Ever had a bad gut bug? These are commonly called intestinal viruses, gastroenteritis or food poisoning. Bad gut bugs come in a lot of different shapes and sizes and your susceptibility to these organisms always depends on one thing… the terrain. In naturopathic medicine, the foundation of the human terrain is the gut, and we pay a lot of attention to it. In fact, most of our therapies are focused on optimal functioning of that organ system. The human gut is a hollow muscular tube that starts at the mouth and ends at the rectum, and every inch of the tube is lined with specialized cells that have very specific jobs to do. This is where the expression “you are what you eat,” is quite literally true, and treatment of the gut has been integral to naturopathic medicine for over a century. Everything you swallow goes to make up every cell in your body. It all gets broken apart into tiny molecules of proteins, amino acids and sugars, which eventually are passed back into the blood and travel to every cell to provide nourishment and new cell growth.
The first part of the tube is the mouth, which secretes saliva to break down simple carbohydrates. Next is the muscular esophagus, an elongated tube that moves food down to the stomach, which contains hydrochloric acid to start the process of breaking down proteins and to kill some bacteria that may have been ingested. The bottom portion of the stomach ends in the duodenum, which connects to the small intestine. The duodenum contains bicarbonate to neutralize the acid from the upper stomach, and bile secretions to break down fats. The next part of the tube is the very convoluted small intestine, containing pancreatic enzymes to complete the process of digestion and absorption. The small intestine leads into the colon, where several key nutrients and water are absorbed. The colon is dependent on fiber for normal function and this is where the phrase “eat your vegetables” really matters because the colon depends on fiber to normalize the muscular contractions required for elimination and to bind some fats and flush them out of the body. This is where diet and nutrition also come into play for naturopathic medicine.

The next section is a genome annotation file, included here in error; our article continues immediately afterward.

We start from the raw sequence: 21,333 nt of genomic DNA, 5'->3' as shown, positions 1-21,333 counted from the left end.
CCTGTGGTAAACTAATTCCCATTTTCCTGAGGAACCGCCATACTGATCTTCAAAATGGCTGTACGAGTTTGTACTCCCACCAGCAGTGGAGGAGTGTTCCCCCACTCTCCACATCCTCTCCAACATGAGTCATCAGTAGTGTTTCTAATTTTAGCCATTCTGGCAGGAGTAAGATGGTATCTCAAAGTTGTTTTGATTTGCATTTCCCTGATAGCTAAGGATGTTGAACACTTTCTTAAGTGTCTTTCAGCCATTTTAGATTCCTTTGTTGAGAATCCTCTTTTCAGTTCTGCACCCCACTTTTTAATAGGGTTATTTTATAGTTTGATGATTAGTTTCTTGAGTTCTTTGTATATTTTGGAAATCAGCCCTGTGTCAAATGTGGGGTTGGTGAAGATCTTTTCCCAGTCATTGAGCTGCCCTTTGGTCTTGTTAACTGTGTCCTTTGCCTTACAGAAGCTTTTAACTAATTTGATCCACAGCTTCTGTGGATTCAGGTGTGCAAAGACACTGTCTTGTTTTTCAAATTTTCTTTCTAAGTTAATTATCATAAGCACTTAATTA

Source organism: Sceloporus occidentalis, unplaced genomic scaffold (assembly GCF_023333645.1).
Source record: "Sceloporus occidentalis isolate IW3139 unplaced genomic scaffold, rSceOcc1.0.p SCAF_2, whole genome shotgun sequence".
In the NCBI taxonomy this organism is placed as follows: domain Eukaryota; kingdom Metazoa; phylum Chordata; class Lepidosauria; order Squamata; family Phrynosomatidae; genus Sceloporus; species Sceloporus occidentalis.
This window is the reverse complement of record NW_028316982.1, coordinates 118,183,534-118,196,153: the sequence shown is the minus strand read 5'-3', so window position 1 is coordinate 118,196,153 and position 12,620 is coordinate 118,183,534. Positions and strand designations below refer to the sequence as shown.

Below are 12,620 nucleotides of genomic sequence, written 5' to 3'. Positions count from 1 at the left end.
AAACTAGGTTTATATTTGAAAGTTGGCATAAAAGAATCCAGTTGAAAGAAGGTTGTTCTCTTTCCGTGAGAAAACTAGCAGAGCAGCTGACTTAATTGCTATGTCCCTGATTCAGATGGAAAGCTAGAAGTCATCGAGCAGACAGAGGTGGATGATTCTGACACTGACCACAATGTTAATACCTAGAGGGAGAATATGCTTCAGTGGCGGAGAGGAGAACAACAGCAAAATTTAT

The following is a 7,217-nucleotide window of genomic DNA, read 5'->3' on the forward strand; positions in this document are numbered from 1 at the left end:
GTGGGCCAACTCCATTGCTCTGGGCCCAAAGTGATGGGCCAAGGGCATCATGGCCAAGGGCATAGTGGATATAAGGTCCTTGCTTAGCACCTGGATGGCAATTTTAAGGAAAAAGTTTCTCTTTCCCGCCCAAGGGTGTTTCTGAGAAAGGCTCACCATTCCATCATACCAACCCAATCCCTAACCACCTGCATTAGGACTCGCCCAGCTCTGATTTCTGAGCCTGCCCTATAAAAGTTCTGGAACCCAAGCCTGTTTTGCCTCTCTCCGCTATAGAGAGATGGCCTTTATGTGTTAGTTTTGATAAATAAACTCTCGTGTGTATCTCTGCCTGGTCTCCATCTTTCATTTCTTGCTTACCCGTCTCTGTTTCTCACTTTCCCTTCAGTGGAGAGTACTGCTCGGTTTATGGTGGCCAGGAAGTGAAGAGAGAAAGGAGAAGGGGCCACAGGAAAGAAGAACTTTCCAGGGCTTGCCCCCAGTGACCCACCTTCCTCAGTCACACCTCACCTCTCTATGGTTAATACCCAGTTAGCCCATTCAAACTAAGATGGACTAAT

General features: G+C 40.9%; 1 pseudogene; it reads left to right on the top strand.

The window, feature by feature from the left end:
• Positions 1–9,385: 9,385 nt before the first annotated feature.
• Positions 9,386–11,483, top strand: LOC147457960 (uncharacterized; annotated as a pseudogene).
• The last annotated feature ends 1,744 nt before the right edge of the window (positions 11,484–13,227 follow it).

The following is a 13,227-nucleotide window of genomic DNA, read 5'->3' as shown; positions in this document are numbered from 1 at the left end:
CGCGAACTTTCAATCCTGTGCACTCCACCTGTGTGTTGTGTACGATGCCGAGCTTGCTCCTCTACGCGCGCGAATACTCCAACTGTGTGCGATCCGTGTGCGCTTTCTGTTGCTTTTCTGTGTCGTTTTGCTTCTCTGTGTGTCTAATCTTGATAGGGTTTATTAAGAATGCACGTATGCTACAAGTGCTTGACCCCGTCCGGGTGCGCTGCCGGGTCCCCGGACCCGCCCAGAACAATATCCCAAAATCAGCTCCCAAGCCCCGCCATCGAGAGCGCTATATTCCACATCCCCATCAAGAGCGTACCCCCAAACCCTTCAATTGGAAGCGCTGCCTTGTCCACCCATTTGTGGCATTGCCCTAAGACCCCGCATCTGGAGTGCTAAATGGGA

The colon makes a sharp turn in the lower left side of the abdomen and ends in the rectum/anus through which feces is eliminated. The small intestine and colon are the portions of the tube where we find the good gut bugs, which are the normal bacteria that live in the mucus lining and assist in nutrient assimilation and maintenance of the mucosa. Most of these bugs are bacteria, in fact about half of human feces consists of bacteria. One of these types of bacteria manages absorption of excess residue in the colon. Too much residue in the colon can happen from overeating or consuming foods that one is sensitive to, resulting in a condition called dysbiosis. This means that the balance of bacterial flora has been disturbed. Dysbiosis can also be caused by some ugly foreign bacteria, viruses and antibiotics. In severe or chronic dysbiosis, the mucosal lining of the gut tube can be damaged, leading to much discomfort and sometimes illness.
Dysbiosis is so common today that pro-biotics are heavily marketed to counteract the ill effects. Probiotics are intended to increase or replace the amount of good bugs in the gut. The right probiotic organisms can indeed normalize the bacterial flora of the gut and allow the damaged mucosal layer to heal, so the person can again begin to assimilate nutrients properly. While these products are often sold over the counter, let the buyer beware, as all probiotics are not created equal. Today, some professional grade probiotics are combined with a bacterial phage that helps the probiotic organisms to survive and multiply. Bacterial phages are a relatively new and fascinating area of research in GI health and immunology for naturopathic medicine.
Making the choice for the right probiotic organisms and/or phages to help with your symptoms can be quite challenging unless you have the guidance of a naturopathic medicine. Different strains of similar sounding organisms thrive in different locations in the gut and it can be hard to tell which ones are appropriate. If you have questions or concerns about this subject, feel free to give me a call. I’ll be happy to help.
Dr. Ellen Sauter practices naturopathic family medicine at The Benchmark Clinic of Integrative Medicine in NW Portland. She treats patients on Tuesdays, Wednesdays and Fridays, and can be reached at 503-223-7067.